The striking thing to me is how the basic character of the Review has persisted through earthquakes, external and internal. I still believe that I can see artifacts of the Review of my era in today’s issues. And I flatter myself that what the Review was doing in its first decades would still, I think, be recognized as the same kind of work CJR is doing now, given allowance for our quaintness of approach and false starts. We tried to grasp the essentials of what journalism is doing, tried to determine whether it is being done well or ill, how it might do better, how it is to survive and maintain its freedom in our social and political system. CJR remains a serious magazine without scholarly apparatus, aimed at generalists rather than specialists. The biggest change, of course, is the online edition of CJR, which gives the publication a timeliness and responsiveness that I could only dream of back in the 1960s.

Although there have been lapses, a lot of what the Review has published would, I hope, meet Pulitzer’s standards. In its earlier decades I think of Ben Bagdikian’s dissection of DuPont ownership of the Wilmington, Delaware, newspapers; Richard Reeves’s article on the closing of the Newark Evening News, for which CJR had to withstand a libel suit; the series developed by senior editor Jon Swan on coverage of occupational safety and health issues. These are arbitrary examples from my own experience. The important point is that there has now been a fifty-year flow, and it shows no sign of ceasing.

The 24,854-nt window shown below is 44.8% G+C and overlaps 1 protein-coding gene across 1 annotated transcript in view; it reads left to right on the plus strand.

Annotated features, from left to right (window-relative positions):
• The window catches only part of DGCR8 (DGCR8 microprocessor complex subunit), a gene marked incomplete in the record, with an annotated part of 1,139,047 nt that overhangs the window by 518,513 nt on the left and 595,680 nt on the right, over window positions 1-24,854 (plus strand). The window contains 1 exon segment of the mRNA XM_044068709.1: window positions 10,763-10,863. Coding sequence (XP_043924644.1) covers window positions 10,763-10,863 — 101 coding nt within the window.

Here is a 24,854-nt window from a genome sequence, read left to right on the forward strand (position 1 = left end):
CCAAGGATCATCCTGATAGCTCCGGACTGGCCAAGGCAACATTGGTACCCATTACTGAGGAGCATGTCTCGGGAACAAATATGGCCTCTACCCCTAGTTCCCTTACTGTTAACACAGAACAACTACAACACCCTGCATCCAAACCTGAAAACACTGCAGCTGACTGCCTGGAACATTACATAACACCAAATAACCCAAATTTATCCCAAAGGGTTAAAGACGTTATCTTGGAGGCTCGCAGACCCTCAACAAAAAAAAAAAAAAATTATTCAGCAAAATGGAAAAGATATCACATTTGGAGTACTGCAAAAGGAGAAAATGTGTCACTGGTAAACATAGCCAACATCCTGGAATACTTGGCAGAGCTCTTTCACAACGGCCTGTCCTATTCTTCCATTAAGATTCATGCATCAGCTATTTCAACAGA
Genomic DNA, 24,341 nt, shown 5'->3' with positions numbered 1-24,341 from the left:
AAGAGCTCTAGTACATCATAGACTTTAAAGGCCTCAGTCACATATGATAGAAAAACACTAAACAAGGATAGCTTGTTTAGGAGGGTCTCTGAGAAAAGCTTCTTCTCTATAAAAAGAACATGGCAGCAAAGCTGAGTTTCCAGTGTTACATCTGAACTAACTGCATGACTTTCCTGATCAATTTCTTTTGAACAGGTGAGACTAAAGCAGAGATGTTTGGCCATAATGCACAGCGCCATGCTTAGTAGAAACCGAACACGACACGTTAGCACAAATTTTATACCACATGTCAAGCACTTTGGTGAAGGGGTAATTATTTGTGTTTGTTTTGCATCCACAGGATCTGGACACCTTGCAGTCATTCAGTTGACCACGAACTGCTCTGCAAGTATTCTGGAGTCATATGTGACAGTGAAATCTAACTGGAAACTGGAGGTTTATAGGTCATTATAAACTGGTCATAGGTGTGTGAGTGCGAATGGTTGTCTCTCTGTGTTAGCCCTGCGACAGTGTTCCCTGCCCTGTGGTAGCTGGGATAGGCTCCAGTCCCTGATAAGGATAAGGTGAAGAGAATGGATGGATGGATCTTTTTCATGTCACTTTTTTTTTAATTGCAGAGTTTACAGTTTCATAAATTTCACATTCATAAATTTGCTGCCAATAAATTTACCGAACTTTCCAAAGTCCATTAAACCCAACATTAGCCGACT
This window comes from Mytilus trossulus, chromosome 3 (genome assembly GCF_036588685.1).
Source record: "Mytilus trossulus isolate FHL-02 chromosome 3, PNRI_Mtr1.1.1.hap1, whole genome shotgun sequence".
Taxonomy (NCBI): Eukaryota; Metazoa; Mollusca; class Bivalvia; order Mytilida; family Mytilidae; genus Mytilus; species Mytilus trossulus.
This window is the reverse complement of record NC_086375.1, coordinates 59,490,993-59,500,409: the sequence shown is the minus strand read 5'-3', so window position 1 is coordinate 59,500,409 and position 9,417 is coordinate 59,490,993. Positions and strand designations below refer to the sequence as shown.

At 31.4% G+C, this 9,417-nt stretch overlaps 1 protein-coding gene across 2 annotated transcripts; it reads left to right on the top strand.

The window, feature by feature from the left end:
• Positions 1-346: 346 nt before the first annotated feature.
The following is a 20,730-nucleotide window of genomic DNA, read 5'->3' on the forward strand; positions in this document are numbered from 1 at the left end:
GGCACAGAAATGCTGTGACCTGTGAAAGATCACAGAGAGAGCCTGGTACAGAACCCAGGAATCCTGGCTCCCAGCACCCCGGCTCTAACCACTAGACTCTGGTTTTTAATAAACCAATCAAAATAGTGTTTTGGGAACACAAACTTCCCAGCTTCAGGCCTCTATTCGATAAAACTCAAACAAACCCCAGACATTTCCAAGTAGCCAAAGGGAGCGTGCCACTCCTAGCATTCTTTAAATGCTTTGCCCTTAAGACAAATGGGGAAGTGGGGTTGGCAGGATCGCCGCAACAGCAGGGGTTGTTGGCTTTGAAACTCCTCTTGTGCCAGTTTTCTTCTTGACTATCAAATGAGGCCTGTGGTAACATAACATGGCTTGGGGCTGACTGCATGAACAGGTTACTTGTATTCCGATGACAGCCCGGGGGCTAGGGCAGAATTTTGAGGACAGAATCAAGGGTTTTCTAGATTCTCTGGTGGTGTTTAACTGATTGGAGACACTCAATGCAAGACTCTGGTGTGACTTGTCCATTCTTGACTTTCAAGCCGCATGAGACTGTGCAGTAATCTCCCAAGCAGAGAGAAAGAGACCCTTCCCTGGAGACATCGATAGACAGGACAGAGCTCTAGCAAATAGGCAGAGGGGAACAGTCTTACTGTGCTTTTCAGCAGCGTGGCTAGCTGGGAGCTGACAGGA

Having left as editor for the last time when I was in early middle age, I used to resist the notion that the magazine would be the most singular item in my obit. Now, looking at how it has flourished for all these decades, I am willing and pleased to have CJR writ next to my name. I would hope that, were he in communication, Joseph Pulitzer might assent to being linked to CJR as well, although, given the man’s temperament, he would no doubt be driving its editors crazy. 

 

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James Boylan is CJR’s founding editor.